Female student taking notes in lecture

Taking effective notes

Use these quick shapes and symbols to write and understand your notes quicker

Writing clear, easy to understand notes quickly will help you throughout your degree. Discover how to simplify your notes and save yourself time in lectures and when you research.  

Lots of people spend time writing out full sentences and long phrases in lectures or during their research. It can be difficult to keep up with your lecturers when you do this, and you might miss key information. Meanwhile, some people note down key words and phrases and struggle to understand their notes later. Writing notes this way is known as note-taking.

Note-making on the other hand involves engaging with your subject material. While note-taking involves mimicking the information in front of you, note-making means processing and understanding the content as you write it down. This helps you remember the content. Try to think about what you're writing and summarise or paraphrase the content, or link it to your own ideas or other resources. See our tips on mind maps for an alternative to linear notes.

This page provides a number of common abbreviations to help you to save time and keep up in lectures.

Getting started

Make up your own abbreviations. There are plenty of popular ways to shorten particular common words and phrases but you can use your own abbreviations and symbols too. Write down what each symbol means so you don't get confused later. 

Three abbreviation techniques

1. Use the first few letters of the word

Use just enough to remember what the abbreviation stands for. Ensure that there are enough letters to prevent confusion between other words with the same first letters.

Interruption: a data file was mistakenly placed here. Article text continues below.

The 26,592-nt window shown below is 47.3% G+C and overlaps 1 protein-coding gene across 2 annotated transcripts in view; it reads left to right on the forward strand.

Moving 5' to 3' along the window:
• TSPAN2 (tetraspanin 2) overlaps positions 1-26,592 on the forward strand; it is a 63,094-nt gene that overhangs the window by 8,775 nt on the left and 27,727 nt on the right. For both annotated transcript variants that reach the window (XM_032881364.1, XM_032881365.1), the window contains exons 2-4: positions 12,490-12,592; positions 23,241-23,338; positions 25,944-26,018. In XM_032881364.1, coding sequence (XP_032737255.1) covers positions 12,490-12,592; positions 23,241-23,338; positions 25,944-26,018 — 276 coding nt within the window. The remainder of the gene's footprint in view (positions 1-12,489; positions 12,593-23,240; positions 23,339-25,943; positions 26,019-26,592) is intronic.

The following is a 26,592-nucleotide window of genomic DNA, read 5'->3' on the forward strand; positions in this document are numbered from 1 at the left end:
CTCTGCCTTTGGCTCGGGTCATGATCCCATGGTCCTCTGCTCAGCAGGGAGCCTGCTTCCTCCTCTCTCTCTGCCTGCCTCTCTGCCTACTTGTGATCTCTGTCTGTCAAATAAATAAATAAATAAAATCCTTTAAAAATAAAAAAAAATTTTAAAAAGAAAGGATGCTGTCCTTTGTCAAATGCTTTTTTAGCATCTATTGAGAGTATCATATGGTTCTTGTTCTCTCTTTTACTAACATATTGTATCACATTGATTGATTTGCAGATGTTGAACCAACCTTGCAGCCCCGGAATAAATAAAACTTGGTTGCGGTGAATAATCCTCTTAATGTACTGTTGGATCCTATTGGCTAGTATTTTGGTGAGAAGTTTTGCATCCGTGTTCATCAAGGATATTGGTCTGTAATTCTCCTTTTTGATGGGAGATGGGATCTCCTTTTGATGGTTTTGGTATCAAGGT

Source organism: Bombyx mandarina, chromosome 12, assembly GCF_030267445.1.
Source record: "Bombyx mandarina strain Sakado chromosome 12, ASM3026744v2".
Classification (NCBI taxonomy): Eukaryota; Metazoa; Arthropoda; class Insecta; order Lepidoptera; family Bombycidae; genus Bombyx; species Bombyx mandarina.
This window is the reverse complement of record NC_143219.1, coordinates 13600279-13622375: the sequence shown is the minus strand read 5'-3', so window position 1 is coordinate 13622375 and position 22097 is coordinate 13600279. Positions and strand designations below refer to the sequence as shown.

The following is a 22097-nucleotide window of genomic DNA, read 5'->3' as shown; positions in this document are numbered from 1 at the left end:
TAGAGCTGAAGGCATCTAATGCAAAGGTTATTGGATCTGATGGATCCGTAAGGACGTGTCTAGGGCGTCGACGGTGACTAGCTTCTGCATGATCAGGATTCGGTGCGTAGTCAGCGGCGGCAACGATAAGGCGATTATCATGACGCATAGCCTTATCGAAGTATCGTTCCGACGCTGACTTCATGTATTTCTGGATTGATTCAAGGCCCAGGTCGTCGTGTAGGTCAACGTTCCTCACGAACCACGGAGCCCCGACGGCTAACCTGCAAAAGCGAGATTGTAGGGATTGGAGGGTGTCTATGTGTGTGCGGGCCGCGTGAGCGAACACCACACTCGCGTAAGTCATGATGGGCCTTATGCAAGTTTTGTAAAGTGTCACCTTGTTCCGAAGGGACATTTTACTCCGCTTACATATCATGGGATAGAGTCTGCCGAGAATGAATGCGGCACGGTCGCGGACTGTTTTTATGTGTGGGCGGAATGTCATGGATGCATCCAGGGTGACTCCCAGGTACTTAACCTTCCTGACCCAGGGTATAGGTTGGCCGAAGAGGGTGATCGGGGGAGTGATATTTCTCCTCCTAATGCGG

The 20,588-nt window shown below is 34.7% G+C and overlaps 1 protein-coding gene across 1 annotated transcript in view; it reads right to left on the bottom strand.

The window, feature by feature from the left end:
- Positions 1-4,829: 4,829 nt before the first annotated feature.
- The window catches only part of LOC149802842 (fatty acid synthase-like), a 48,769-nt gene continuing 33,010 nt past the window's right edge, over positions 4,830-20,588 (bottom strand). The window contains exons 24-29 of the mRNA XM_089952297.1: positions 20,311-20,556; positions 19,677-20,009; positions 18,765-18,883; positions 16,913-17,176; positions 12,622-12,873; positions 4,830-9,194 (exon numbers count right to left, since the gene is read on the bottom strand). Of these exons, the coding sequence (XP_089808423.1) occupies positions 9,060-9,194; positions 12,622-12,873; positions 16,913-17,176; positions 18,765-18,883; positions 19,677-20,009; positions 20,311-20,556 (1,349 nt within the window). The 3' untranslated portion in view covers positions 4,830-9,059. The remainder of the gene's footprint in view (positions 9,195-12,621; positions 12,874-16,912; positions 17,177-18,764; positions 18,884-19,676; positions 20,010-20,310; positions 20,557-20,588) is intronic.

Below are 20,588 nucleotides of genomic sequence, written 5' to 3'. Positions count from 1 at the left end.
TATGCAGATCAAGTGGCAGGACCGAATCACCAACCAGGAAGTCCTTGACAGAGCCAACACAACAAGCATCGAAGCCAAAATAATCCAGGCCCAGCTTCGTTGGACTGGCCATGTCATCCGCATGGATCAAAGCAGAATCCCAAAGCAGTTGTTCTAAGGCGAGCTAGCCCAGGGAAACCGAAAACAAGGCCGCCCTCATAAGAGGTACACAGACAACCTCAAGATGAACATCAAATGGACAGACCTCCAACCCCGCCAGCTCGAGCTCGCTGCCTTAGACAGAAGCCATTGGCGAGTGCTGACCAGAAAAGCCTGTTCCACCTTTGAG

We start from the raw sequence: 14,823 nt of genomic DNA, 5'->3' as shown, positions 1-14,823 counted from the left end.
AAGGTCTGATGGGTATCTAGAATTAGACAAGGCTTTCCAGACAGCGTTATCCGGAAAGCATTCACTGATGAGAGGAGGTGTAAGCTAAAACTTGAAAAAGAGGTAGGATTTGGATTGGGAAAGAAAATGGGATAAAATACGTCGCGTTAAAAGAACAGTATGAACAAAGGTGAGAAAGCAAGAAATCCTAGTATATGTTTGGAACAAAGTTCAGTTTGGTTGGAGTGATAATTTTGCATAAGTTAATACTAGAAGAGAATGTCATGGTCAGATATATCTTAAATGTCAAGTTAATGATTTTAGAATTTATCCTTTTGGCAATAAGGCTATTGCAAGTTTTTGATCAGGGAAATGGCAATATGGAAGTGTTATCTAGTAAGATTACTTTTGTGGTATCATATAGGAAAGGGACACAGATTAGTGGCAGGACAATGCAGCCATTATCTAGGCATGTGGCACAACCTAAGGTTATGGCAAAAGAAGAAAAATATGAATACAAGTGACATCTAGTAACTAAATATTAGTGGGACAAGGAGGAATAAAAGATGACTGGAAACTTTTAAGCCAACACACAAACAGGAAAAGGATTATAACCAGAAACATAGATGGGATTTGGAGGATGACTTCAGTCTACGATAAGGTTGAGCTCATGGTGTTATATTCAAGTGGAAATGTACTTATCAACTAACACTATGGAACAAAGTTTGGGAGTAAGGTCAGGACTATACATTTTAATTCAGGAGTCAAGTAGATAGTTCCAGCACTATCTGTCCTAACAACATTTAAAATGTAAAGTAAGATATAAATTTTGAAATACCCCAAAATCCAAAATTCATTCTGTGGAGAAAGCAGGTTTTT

For example:

  • imp for ‘important’
  • info for ‘information’
  • eval for ‘evaluation’
  • dev for 'development'
  • gov for 'government'

2. Use initials for phrases


  • UP for 'University of Portsmouth'
  • RS for 'reflective skills'
  • LG for 'local government'; NG for 'national government

3. Remove all (or most of) the vowels from the word

Use just the key consonants bunched together.

For example:

  • mngmt for ‘management’
  • mkt for ‘market’ (and mkting for ‘marketing’)
  • dvpt for ‘development’

Common note-taking symbols

  • & or + and, plus, with (the ampersand symbol can be difficult to draw freehand so many people use a squiggle to represent ‘and’)
  • – minus, without
  • = equals, is the same as, results in
  • ≠ does not equal, is not the same as, does not result in
  • ≈ is approximately equal to, is similar to
  • < is less than, is smaller than
  • > is greater than, is larger than
  • ↑ increase, rise, growth
  • ↑↑ rapid increase
  • ↓ decrease, fall, shrinkage
  • ↓↓ rapid decrease
  • ⇒ or ∴ therefore, thus
  • → leads on to, produces, causes
  • x no, not, incorrect
  • xx definitely not, disproved
  • ? uncertain, possibly, unproven
  • ✓ yes, correct
  • ✓✓ definitely, certain, proven
  • # number
  • ✳ special, important, notable (when added to a word or phrase)
  • / per – for example, £50/day instead of ‘fifty pounds per day’


Common general abbreviations

  • c. approximately, roughly, about (abbreviation for the Latin ‘circa’)
  • e.g. for example
  • i.e. in other words (usually used when adding more detail or an explanation)
  • cf. compared to, by comparison with
  • w/ with
  • w/o without
  • v. very
  • vv. extremely
  • C century (e.g. C19 for ‘nineteenth century’)
  • etc. and so on
  • K or k a thousand (e.g. 500K for ‘five hundred thousand’)
  • m a million (e.g. $6m for ‘six million dollars’)
  • vs. against

Note taking example

Imagine you heard the following in a lecture:

"The United Kingdom’s population, at around sixty million, is similar to that of Italy, but Italy’s population is now shrinking because its birth rate has fallen below its death rate. The UK’s population is still growing, albeit very slowly – at a rate of 0.09% between 1995 and 2000."

Your notes could look like: 

UK pop c60m ≈ I. BUT I. ↓ due BR < DR – cf. UK ↑ slow ie 0.09% 95 – 2K

This is much quicker to write down that trying to capture the whole sentence, and you haven't missed any key information. It's also easy to understand when you know what each symbol means. 

Mind mapping

Mind maps can help you to organise your ideas, plan your assessments and communicate visually.

Students discussing notes in pre-sessional English session
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